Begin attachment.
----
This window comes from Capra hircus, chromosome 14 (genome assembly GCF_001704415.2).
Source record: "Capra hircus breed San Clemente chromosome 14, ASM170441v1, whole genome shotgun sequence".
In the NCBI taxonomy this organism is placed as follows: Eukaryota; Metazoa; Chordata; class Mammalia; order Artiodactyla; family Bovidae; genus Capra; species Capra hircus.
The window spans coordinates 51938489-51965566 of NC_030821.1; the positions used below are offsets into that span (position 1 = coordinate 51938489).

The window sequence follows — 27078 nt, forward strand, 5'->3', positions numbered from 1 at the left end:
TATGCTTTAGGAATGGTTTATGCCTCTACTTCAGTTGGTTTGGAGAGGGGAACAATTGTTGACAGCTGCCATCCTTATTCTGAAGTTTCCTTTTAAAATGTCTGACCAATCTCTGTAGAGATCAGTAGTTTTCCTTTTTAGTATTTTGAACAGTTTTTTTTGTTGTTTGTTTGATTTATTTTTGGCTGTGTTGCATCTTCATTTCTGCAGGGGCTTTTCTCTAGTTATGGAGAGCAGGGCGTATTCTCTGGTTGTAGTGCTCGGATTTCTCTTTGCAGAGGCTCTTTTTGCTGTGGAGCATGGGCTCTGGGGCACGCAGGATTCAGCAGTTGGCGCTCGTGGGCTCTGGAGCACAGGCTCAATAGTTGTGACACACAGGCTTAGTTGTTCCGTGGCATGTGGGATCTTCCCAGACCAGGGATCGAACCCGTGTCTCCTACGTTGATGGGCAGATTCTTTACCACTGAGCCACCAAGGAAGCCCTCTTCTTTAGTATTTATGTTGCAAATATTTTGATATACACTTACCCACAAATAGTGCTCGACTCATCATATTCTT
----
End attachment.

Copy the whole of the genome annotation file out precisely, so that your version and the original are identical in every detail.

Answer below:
This window comes from Capra hircus, chromosome 14 (genome assembly GCF_001704415.2).
Source record: "Capra hircus breed San Clemente chromosome 14, ASM170441v1, whole genome shotgun sequence".
In the NCBI taxonomy this organism is placed as follows: Eukaryota; Metazoa; Chordata; class Mammalia; order Artiodactyla; family Bovidae; genus Capra; species Capra hircus.
The window spans coordinates 51938489-51965566 of NC_030821.1; the positions used below are offsets into that span (position 1 = coordinate 51938489).

The window sequence follows — 27078 nt, forward strand, 5'->3', positions numbered from 1 at the left end:
TATGCTTTAGGAATGGTTTATGCCTCTACTTCAGTTGGTTTGGAGAGGGGAACAATTGTTGACAGCTGCCATCCTTATTCTGAAGTTTCCTTTTAAAATGTCTGACCAATCTCTGTAGAGATCAGTAGTTTTCCTTTTTAGTATTTTGAACAGTTTTTTTTGTTGTTTGTTTGATTTATTTTTGGCTGTGTTGCATCTTCATTTCTGCAGGGGCTTTTCTCTAGTTATGGAGAGCAGGGCGTATTCTCTGGTTGTAGTGCTCGGATTTCTCTTTGCAGAGGCTCTTTTTGCTGTGGAGCATGGGCTCTGGGGCACGCAGGATTCAGCAGTTGGCGCTCGTGGGCTCTGGAGCACAGGCTCAATAGTTGTGACACACAGGCTTAGTTGTTCCGTGGCATGTGGGATCTTCCCAGACCAGGGATCGAACCCGTGTCTCCTACGTTGATGGGCAGATTCTTTACCACTGAGCCACCAAGGAAGCCCTCTTCTTTAGTATTTATGTTGCAAATATTTTGATATACACTTACCCACAAATAGTGCTCGACTCATCATATTCTT